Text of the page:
```

A solution has been given by Thierry Coquand to my question
as to whether the type-assignment deduction of a \I-term is
unique.

It is unique.

Details follow (with problem repeated after solution)

_______________________________________________________________

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Date: Thu, 21 Jan 93 10:56:42 +0100
From: Thierry Coquand <coquand@se.chalmers.cs>
Message-Id: <9301210956.AA09457@animal.cs.chalmers.se>
Received: by animal.cs.chalmers.se (5.60+IDA/3.14+gl) id AA09457;
Thu, 21 Jan 93 10:56:42 +0100
To: majrh@uk.ac.swan.pyr

Is not the following reasoning a proof of the uniqueness
of type assignemnent for M?

A non normal term is of the form

(\x M) N N1 ... Np : T

by induction on the length of a head reduction to its normal form, we
show that that there exists exactly one type assignement to it.
Indeed, if (\x:A M') N' N1' ... Np' : T is such a type assignement
then

M'[x/N'] N1' ... Np'

is a type assignement for M[x/N] N1 ... Np.
It is unique by induction
hypothesis (or because this redex is a normal term),
and determines the type assignment of N because x appears in M.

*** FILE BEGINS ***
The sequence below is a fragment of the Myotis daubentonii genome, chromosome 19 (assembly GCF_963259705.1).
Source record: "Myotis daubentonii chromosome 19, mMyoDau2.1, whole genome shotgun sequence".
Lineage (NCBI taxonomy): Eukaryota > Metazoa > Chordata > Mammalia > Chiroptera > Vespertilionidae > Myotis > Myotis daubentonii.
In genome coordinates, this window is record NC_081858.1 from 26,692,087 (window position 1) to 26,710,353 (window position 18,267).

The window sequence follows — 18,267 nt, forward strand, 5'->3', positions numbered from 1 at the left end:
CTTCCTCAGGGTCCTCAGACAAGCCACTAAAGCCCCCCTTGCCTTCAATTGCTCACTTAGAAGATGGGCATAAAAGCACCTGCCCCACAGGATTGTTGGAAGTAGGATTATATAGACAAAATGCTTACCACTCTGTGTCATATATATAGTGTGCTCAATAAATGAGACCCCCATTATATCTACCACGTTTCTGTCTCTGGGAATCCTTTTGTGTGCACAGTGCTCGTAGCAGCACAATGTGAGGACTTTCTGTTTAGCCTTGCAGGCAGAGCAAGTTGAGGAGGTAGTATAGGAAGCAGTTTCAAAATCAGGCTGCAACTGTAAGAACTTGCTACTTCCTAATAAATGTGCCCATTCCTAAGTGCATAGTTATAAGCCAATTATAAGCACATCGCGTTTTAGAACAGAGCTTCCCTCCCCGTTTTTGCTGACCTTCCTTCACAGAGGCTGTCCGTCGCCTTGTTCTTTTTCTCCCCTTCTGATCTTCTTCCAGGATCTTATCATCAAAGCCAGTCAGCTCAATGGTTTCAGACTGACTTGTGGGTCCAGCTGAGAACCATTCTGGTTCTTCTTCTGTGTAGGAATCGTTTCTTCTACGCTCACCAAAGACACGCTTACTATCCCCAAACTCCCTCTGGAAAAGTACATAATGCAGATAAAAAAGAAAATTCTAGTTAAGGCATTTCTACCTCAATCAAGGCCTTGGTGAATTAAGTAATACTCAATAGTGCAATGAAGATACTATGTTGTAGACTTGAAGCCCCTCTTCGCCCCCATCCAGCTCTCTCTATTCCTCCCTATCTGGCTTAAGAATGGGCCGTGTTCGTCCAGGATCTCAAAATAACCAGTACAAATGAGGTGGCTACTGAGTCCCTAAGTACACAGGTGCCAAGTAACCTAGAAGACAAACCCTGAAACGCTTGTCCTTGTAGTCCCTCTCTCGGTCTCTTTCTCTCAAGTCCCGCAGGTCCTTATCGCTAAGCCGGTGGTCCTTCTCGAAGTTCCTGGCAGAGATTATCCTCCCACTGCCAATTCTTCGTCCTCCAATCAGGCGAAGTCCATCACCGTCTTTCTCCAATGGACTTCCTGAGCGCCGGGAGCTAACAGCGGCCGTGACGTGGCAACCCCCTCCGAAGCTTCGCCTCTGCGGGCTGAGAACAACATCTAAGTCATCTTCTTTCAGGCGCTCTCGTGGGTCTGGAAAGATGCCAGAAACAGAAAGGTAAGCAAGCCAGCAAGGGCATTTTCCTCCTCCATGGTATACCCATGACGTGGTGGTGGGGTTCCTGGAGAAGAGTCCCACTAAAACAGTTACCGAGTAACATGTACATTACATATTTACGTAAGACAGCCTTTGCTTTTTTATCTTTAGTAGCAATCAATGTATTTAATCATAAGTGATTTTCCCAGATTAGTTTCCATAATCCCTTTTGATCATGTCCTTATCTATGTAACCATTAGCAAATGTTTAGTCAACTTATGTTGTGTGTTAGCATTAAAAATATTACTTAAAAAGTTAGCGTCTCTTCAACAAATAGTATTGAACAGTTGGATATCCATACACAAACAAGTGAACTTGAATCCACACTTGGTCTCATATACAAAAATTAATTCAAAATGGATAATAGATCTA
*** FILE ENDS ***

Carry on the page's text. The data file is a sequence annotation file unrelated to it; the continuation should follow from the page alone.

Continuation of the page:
A related reasoning is done in Thomas Streicher's thesis (email
streiche@unipas.fmi.uni-passau.de), where he proves that type
information is redondant for a type system with dependent types.
His argument uses normalisation.

A natural question is if there exist direct combinatorial
arguments, both for this result about \I term and Streicher's
results, that are purely combinatorial and do not rely on
a normalisation theorem.

Best regards,

Thierry
________________________________________________________________
________________________________________________________________

Here is a uniqueness question on type-assignment. Any info
especially literature references would be very gratefully
-------------------------------------------------------
In type-assignment (only arrow-types, type-variables, &
pure lambda-terms but RESTRICTED TO \I-TERMS),
is the whole deduction of an assignment
M:tau
determined completely by M?
-------------------------------------------------------

(The rules are the usual arrow-intro and elim:

(->E)  P:A->B  Q:A
___________
PQ:B        (A,B are arbitrary types)

(->I)   [x:A]
:
M:B
__________
(\x.M):(A->B)  (discharge x:A).)

If the M in the question is not restricted to \I-terms
then the answer is "Certainly not". For example in the
following deduction where M is (\xy.y)(\z.z) the type B can
be arbitrary without affecting the conclusion.

[y:A]
___________ (->I)
\y.y:(A->A)                     [z:B]
___________________ (->I)     ___________ (->I)
\xy.y:(B->B)->(A->A)          \z.z:(B->B)
________________________________________ (->E)
(\xy.y)(\z.z):(A->A) .

If the M in the question is restricted to being in beta-
normal form then the answer is "Yes" even when M is not a \I-term.
(Easy proof.)

But, what happens when M is a \I-term not in nf?

This question looks the kind of thing that must have occurred to